|This page in a nutshell: Redirects are not always needed. They can sometimes be a burden, and Wikipedia has a very good internal search engine.|
Because of the vagaries of any language, and the multitude of topics that don't have an actual page, there is a need for redirects. These are handy pages that allow readers and editors to quickly get to a page that they are trying to find. But there are some redirects that can be more of a burden than a boon to Wikipedia.
Server space and bandwidth are cheap
According to WP:RFD:
deleting redirects is […] cheap because recording the deletion takes up little storage space and uses very little bandwidth. There is no harm in deleting problematic redirects.
Editors wanting to keep or delete a redirect must weigh the trade-offs. It is obvious in many cases whether deletion or retention is the correct option, so we have to decide on the ones in the middle – the grey area that is discussed at WP:RFD.
Since server space and bandwidth are not arguments for deleting or retaining a redirect, we have to give other reasons.
Redirects sometimes need to be updated as articles change
A redirect may be appropriate now only to become problematic later in the course of the growth of the encyclopedia. For example, if a new article is created that could be seen as a likely target of the redirect. Or whenever there is a change in the topic structure – when content is moved from one article into another, when one article is split into two, when an article is moved to or away from a primary title. In these cases, redirects could end up pointing to the wrong targets, so generally all incoming redirects need to be examined to see if any need retargeting. This is a laborious task if there are many of them, but also one that is not always performed.
Therefore, there should be as many redirects as are needed to guide readers to what they are looking for, but not more than that.
Redirects need looking after
Just like articles, redirects can see unhelpful edits: they can get vandalised, expanded into content forks, or retargeted to less suitable articles. Most redirects have few or no watchers at all, so such disruptive edits are likely to remain unnoticed for some time.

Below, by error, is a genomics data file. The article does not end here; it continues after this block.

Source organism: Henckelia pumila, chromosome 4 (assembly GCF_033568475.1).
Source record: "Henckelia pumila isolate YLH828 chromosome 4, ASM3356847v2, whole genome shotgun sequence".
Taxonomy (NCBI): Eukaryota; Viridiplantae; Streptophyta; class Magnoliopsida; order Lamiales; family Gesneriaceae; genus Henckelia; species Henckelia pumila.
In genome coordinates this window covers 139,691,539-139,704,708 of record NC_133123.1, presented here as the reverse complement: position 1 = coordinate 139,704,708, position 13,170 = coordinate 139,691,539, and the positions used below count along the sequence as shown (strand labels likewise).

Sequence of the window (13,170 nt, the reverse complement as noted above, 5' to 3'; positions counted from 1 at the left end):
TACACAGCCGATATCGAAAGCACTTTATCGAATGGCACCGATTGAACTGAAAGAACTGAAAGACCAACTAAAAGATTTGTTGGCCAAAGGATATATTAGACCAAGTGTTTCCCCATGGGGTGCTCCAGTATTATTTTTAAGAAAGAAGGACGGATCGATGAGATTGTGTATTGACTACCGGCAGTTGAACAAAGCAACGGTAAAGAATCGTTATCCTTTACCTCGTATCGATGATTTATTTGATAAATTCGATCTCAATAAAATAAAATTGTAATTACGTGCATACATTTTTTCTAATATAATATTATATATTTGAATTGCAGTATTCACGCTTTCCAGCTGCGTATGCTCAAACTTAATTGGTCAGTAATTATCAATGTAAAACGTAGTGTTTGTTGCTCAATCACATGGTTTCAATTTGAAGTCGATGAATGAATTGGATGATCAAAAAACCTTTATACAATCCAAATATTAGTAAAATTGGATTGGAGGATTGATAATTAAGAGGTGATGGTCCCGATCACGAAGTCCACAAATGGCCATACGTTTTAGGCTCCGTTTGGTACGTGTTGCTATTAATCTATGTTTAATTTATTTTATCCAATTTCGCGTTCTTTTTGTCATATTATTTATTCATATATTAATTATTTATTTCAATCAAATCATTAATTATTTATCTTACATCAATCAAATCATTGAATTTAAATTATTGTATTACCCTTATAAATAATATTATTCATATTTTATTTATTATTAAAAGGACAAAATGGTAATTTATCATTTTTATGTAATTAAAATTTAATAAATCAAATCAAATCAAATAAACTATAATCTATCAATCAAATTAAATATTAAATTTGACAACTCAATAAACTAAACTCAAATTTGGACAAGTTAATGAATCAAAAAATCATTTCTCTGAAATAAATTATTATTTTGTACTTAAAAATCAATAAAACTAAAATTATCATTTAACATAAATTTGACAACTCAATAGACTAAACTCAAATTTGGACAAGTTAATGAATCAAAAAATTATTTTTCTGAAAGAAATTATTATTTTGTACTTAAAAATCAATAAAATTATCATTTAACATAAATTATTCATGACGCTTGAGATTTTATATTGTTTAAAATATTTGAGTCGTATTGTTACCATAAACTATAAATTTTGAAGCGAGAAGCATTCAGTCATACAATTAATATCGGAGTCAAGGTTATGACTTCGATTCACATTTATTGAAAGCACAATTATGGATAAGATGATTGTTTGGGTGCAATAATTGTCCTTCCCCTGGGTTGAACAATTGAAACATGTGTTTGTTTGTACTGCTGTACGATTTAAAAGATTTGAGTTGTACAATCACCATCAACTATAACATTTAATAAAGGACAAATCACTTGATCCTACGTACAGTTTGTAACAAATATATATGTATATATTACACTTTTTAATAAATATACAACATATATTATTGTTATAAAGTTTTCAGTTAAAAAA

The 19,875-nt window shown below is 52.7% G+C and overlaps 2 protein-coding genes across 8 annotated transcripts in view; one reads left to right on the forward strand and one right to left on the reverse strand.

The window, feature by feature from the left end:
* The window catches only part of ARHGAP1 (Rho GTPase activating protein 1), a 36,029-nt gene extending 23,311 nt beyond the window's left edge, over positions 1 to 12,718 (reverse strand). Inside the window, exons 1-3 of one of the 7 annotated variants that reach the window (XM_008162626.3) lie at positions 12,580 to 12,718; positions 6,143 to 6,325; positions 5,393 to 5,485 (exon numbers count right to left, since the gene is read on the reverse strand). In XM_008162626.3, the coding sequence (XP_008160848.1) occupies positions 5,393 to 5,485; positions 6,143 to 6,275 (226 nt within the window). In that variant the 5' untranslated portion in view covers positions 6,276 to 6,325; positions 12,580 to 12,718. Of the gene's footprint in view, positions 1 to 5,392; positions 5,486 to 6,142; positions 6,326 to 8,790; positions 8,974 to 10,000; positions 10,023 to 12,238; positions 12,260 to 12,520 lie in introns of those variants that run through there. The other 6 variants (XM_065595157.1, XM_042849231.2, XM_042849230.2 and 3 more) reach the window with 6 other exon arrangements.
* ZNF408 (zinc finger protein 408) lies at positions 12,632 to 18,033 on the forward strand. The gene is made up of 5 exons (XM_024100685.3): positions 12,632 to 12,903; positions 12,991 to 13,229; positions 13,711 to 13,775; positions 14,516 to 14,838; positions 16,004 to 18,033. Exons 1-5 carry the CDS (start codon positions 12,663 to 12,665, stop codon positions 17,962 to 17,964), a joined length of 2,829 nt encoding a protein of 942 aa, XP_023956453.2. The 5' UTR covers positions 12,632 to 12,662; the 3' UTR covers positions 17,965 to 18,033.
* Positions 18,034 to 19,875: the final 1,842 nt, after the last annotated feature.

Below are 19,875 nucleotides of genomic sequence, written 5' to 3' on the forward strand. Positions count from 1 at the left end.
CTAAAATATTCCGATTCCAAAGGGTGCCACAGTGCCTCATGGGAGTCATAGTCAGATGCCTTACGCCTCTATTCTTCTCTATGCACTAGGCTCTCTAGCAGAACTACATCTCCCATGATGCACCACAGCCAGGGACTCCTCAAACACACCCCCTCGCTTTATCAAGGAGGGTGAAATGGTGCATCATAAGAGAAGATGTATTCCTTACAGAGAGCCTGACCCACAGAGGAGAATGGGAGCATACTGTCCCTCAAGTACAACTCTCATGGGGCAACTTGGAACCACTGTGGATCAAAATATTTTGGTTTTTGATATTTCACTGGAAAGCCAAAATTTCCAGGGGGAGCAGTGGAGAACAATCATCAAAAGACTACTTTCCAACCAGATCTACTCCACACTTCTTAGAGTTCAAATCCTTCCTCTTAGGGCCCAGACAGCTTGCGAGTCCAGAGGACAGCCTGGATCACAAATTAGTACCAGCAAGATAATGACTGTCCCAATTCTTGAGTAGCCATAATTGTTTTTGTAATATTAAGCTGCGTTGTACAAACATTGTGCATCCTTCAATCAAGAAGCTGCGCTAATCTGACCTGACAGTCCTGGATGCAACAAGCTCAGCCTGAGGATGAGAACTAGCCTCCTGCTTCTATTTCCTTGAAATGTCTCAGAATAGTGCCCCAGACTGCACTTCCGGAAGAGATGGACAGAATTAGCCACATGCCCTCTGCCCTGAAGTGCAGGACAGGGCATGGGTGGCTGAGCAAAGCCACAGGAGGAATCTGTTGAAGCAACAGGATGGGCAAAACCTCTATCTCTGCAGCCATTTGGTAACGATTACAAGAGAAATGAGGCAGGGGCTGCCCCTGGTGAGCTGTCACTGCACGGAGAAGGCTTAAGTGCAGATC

Incoming traffic is cheap
One valid reason for retaining an older redirect is that it is linked to from outside Wikipedia. This is particularly likely to happen if a redirect has been on Wikipedia for some time, as editors of other websites may have used either the original page name prior to a page move or have themselves used the redirect page name for other reasons. If the incoming traffic is large, it is always appropriate to keep it. ("Large" is a subjective term.) WP:RFD#KEEP lists incoming links as a good reason not to delete a redirect.
A redirect that has other wikipages linked to it is not necessarily a good reason for keeping it. These internal wikilinks can easily be updated to point to the current title. However, updating the current versions of articles and then deleting the redirect will break all the prior versions, which can be inconvenient for people looking at prior versions, reading old discussions, etc.
Sending redirects to RFD is costly
The mere fact that a redirect is listed and discussed at the Wikipedia:Redirects for discussion page creates work for others. Reducing the maintenance burden that is placed on the shoulders of Wikipedians is important. There is a huge backlog of tasks that need attention and Wikipedia is forever growing. This means that there are evermore existing articles needing the attention of editors, and we have no inkling of whether there will be a large enough pool of editors in the future.
You can reduce this burden by: